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Politicians accused of lying about Zimbabwe's dire power supply situation

by Staff reporter
03 Nov 2023 at 08:05hrs | Views
Leslie Mhangwa, the Member of Parliament for Chinhoyi, has criticized Zimbabwean politicians for glossing over and needlessly raising public expectations regarding the country's power crisis through false claims, despite the dire reality on the ground.

The opposition CCC lawmaker, who also serves as the chairperson of the parliamentary portfolio committee, made these remarks during an ongoing 2024 pre-budget seminar in Harare.

Mhangwa, an accredited electrical engineer, pointed out that politicians were misleading the public by consistently assuring citizens that the commissioning of Hwange Units 7 and 8 earlier in the year had resolved the power crisis.

"There is a misconception, partly due to us politicians, that Zimbabwe is energy-secure. We create the impression that we have everything under control, and the country has overcome its electricity problems. However, the actual situation on the ground tells a different story," he stated.

Zimbabwe is grappling with a shortage of power, as the new Hwange Units 7 and 8, with a combined capacity of 600MW, are reportedly undergoing a 30-day mandatory maintenance period. Additionally, Hwange units 1 to 6 frequently experience breakdowns due to the aging power station.

Mhangwa explained, "If Hwange units 1 to 6, Kariba, small thermals, and independent power producers with licenses were all functioning, we should have a capacity of 3,000MW against a peak demand of 1,900MW. However, the reality on the ground is that on an average day, Hwange units 1 to 6 only provide 50 percent of their capacity due to their age, and units 7 and 8 can supply 680MW, but routine maintenance is frequently required."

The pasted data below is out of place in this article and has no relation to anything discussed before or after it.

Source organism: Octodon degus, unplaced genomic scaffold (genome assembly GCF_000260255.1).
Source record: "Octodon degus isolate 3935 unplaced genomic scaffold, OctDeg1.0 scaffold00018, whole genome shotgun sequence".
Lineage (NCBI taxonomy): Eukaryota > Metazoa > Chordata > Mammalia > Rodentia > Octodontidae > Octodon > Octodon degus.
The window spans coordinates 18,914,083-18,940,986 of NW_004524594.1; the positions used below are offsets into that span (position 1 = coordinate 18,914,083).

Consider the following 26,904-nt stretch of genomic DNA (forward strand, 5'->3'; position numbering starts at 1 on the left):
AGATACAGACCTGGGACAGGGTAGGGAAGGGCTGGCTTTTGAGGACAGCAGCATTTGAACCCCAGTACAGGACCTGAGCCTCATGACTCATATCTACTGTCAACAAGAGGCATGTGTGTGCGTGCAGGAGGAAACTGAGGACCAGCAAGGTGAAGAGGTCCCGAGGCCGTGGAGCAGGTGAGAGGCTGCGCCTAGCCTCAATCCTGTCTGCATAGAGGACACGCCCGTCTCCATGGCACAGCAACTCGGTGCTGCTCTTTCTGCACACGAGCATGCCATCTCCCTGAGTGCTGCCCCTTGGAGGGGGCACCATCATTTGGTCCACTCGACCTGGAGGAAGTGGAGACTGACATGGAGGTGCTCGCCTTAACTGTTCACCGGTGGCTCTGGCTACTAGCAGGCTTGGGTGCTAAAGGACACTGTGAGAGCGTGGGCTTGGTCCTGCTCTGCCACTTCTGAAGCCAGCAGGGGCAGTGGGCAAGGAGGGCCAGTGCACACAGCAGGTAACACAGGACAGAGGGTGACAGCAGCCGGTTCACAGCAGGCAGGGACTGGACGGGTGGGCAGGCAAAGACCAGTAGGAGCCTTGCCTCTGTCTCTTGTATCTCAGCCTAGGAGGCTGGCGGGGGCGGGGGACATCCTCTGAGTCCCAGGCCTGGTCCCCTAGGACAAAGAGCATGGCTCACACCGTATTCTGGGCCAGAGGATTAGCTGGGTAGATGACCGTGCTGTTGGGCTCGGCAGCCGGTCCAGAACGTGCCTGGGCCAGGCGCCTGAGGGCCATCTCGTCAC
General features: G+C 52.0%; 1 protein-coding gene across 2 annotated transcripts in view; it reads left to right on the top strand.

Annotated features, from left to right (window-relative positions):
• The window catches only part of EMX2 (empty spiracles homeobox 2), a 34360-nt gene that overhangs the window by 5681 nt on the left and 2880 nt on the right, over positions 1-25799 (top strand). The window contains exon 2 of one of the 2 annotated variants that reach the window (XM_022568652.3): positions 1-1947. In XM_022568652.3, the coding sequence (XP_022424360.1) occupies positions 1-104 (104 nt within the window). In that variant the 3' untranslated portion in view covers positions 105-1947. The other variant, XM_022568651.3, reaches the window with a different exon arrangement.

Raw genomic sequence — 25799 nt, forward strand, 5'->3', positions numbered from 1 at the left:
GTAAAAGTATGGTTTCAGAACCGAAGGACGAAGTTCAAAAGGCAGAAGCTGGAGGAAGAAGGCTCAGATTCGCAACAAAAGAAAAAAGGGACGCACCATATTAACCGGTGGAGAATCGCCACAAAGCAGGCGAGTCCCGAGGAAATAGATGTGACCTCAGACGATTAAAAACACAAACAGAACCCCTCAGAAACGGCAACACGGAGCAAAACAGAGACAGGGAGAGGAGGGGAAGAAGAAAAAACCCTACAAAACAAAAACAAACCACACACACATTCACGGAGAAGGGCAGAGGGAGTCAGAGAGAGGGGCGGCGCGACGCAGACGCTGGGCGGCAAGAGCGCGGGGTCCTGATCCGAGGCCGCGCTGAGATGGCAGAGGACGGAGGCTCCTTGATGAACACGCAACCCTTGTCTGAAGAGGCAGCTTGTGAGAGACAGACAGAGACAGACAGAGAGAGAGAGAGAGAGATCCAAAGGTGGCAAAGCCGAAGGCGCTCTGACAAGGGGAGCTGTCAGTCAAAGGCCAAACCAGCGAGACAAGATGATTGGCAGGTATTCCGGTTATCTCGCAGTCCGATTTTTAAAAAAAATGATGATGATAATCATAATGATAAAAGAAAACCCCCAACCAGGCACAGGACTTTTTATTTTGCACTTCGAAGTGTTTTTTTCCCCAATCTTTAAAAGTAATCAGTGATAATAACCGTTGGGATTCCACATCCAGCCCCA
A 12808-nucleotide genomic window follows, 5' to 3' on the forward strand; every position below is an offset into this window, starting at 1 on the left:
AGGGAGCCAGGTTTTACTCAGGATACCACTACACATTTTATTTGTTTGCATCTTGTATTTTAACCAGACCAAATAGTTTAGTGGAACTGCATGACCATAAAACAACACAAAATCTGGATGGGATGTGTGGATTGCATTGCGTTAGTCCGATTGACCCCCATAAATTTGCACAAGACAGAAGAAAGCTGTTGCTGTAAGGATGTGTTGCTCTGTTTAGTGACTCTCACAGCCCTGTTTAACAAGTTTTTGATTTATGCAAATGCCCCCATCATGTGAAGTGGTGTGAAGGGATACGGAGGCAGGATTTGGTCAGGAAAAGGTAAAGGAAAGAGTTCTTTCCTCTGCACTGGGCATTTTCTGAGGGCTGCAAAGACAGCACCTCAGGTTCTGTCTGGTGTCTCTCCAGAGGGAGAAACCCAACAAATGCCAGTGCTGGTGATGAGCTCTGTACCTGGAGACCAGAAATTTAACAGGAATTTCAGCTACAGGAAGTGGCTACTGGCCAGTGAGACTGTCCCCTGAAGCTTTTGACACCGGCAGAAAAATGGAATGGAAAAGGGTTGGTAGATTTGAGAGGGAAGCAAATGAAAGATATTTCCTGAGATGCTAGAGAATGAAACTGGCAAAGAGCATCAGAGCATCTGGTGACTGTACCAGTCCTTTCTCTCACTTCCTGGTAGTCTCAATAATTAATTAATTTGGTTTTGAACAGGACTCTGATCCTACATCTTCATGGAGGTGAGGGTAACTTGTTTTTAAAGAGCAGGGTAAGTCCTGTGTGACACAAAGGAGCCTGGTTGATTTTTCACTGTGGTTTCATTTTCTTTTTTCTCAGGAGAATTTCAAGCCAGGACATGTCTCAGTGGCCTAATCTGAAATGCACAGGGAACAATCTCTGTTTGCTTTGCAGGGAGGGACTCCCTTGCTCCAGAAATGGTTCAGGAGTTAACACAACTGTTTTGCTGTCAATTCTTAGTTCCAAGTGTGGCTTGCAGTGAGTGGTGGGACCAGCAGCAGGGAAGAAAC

He further revealed that the Ministry had requested ZW$192 billion in the 2024 budget but had been allocated only ZW$68 billion. Mhangwa expressed hope that the Finance Minister would fully support their budget proposal, as addressing the electricity crisis was crucial for the country's development.

During the same event, Gloria Magombo, the Secretary for Energy and Power Development, mentioned that the government was considering upgrading Hwange units 1 to 6. This project is expected to be completed within a minimum of two years and would unlock an additional 350MW.

Magombo also discussed the potential contribution of Independent Power Producers, which could add 1,000MW to the power generation capacity. She highlighted the need for ZW$2 billion for energy infrastructure projects aimed at increasing power generation by nearly 2,000MW over the next five years to alleviate the energy deficit. She emphasized the necessity for innovative funding approaches for these energy infrastructure projects.

Source - zimive